View Full Version : Phil Aero / Aircraft CG Calculator
12-08-2011, 10:46 PM
Easy simple way to weight and locate your balance point ( CG ) .
No need to lift the plane by the wingtip, no need for a second set of hands.
Make battery and equipment location easy.
Only requires Microsoft Excel and 3 Scales.
Available directly from me or from:
For only 30$
PDF instruction will be available for viewing on MR Aerodesign website.
12-08-2011, 11:32 PM
Phil, what kind of scales?
12-09-2011, 12:06 AM
Phil, what kind of scales?
weigh scales - probably digital (for ease) - I bet. The kind that you might weigh food on in the kitchen (for those of us who actually venture in there other than for eating - unlike me, totally an eater ;-)).
I think the idea of the Excel and physical geometry is to measure the pressure (weight) imposed by the plane on each wheel, use that plus the dimensions to compute basic F=ma type calcs to reverse calculate the balance points. Ie. using the available info one can calculate how much the plane is leaning to the left, right, forward (or back). That weight differential can be used to determine how 'off' the CG is or where it should be.
Way cool and simple (at face value) idea!! Kudos to Phil Aero & co ;-).
12-09-2011, 10:58 AM
I have build this system from the tool i use at work for full scale helicopters.
Works really well, giving you your aircraft total weight, CG and also lateral CG (span wise).
Basically any scale will work...
Digital add to the measurement precision of course, and also you have to be aware of your scale range... Most kitchen scale stop at 5 to 8 pounds, not enough for large scale airplane.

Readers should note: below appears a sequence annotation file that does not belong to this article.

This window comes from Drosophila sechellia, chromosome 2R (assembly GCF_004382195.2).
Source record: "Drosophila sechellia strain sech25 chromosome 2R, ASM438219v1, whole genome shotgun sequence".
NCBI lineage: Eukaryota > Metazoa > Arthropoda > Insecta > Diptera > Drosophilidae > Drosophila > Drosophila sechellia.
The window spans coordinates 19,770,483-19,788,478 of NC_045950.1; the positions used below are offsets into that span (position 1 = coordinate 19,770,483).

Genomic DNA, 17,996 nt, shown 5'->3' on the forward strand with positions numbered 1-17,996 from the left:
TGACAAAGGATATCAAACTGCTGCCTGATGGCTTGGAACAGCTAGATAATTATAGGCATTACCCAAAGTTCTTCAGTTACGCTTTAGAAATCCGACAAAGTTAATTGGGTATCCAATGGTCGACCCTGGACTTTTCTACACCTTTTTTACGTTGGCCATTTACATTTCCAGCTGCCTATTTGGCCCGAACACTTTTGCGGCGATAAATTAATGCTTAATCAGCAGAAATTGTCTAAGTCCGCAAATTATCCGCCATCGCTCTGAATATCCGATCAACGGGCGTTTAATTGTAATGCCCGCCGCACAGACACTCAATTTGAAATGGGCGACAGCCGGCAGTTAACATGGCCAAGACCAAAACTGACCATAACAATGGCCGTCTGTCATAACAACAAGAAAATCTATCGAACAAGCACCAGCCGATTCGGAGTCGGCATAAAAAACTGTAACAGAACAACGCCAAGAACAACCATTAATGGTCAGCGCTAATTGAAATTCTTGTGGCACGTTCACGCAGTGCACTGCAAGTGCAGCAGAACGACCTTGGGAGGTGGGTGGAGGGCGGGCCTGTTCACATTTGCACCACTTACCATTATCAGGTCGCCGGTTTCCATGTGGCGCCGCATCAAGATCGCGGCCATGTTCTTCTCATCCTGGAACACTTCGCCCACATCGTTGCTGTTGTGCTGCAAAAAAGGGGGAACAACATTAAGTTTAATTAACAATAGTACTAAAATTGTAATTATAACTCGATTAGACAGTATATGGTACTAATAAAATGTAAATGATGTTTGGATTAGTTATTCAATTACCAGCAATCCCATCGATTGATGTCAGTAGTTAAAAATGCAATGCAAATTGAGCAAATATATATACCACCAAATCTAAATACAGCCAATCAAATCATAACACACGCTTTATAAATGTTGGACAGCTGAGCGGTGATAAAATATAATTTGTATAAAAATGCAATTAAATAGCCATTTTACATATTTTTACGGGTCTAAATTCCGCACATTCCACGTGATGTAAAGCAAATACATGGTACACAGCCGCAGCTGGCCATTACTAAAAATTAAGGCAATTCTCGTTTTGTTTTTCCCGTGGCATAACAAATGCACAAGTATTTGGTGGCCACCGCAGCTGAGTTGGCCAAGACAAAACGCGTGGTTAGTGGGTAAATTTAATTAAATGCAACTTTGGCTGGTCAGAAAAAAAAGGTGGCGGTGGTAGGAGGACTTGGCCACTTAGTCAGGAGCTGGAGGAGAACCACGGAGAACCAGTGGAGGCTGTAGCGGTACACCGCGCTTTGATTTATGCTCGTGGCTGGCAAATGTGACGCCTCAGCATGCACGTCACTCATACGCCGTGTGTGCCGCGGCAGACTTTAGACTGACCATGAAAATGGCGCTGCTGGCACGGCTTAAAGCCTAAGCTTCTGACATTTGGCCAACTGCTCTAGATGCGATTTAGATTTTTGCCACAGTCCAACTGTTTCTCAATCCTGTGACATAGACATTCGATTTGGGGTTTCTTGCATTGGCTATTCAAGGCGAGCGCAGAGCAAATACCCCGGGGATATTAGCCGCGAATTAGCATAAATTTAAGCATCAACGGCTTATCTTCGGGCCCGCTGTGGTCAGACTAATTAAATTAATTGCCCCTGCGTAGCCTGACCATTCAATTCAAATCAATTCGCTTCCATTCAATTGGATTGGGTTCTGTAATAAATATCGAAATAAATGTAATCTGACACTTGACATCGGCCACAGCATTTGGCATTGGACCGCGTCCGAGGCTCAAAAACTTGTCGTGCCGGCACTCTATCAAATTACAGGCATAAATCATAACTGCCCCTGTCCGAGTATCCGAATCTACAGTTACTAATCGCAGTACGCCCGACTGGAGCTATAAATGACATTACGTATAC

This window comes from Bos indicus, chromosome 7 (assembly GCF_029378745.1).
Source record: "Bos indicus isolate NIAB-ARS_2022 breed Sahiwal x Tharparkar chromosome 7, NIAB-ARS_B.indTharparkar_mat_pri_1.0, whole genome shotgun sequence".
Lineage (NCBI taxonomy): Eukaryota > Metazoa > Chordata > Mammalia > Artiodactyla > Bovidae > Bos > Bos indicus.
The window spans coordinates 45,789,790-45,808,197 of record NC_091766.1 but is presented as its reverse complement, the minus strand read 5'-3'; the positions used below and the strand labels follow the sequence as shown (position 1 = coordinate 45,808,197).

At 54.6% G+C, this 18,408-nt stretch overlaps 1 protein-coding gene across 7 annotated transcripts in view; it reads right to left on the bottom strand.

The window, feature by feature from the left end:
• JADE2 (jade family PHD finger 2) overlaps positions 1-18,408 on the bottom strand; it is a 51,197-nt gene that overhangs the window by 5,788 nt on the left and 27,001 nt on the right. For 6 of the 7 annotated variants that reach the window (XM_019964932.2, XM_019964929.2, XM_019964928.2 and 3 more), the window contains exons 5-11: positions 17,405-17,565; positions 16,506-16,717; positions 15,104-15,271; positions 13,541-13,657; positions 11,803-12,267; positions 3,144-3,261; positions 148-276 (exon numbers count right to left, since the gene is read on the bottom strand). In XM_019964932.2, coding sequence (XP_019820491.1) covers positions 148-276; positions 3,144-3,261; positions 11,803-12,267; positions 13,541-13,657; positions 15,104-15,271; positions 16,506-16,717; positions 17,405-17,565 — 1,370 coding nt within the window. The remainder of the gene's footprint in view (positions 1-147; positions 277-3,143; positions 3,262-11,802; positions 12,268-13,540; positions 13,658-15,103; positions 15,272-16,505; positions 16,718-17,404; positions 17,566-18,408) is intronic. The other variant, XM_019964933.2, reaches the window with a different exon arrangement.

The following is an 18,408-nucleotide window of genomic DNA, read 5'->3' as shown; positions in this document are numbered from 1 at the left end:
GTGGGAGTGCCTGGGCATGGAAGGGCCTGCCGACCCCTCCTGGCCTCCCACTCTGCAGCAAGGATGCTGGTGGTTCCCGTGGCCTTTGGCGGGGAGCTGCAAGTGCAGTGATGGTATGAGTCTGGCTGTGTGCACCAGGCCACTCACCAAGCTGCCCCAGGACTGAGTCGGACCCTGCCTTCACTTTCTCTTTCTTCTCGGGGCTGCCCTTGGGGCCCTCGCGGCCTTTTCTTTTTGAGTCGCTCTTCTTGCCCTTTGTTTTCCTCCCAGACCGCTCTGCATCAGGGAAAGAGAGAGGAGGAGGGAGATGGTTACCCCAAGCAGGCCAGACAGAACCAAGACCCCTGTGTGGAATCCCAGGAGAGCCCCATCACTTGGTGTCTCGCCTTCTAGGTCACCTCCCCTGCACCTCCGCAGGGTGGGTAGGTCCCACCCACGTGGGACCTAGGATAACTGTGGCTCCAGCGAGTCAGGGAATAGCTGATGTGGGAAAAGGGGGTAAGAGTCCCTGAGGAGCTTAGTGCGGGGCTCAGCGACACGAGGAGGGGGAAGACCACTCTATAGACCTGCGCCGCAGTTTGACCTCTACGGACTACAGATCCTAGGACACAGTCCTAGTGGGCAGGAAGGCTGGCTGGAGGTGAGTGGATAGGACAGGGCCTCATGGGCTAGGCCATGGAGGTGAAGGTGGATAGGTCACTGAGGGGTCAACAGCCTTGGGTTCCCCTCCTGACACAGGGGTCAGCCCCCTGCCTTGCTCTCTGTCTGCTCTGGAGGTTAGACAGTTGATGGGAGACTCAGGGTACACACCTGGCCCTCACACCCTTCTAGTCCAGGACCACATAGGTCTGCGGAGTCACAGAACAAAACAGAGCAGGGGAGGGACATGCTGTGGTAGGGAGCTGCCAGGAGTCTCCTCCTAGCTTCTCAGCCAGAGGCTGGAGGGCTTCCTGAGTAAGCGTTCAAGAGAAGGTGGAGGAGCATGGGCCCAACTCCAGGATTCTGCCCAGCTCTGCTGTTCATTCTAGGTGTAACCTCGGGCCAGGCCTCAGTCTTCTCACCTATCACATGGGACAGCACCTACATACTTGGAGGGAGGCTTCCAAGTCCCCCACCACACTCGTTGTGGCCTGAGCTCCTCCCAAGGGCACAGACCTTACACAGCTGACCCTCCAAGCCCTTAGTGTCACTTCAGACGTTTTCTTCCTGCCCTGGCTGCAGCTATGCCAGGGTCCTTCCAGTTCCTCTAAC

I was able to find some good quality scales on e-bay for 12$ each plus shipping and they are good for up to 35 pounds.
12-09-2011, 02:11 PM
This is a great idea.
Heck I just remembered they used to do this at the flying school I was at.
12-09-2011, 03:19 PM
Feel free to send me an e-mail if you wish to see the instruction manual...
It was too big to be posted here...
12-12-2011, 11:22 AM
I've done this before without the Excel spreadsheet. Would deffinitely make it easier but shouldn't you just be using one scale and blocks? The reason I ask is if you use 3 different scale they are not all calibrated to each other. With one scale even if the scale is out a bit it is out the same for each of the measurements. JAT
12-12-2011, 12:38 PM
Yes, your scales should be all calibrated for accurate reading, which i did with my scales, using a known weight i have ensure that they all have the same reading.
The other thing that can done is move the scales around from each position and use the average reading at each position, this is something we do for real aircraft.
But you do need 3 scales for the best result and most efficient way to do it.
I didn't invent anything here... I have build the Weight & Balance system that we use here for all our aircraft (we operate a fleet of 11 Helicopters). What i did is make it more user friendly and adapted for RC planes.
I fly large scale planes and i always find it hard to accurately balance your plane, but this is thing of the past now that i have that system. With my lap top on the bench i can have the plane sitting on the scales and play with my equipment location until i find the proper placement.
12-13-2011, 05:20 PM
I now have my website going...
Its very simple but give you access to some picture and instruction...
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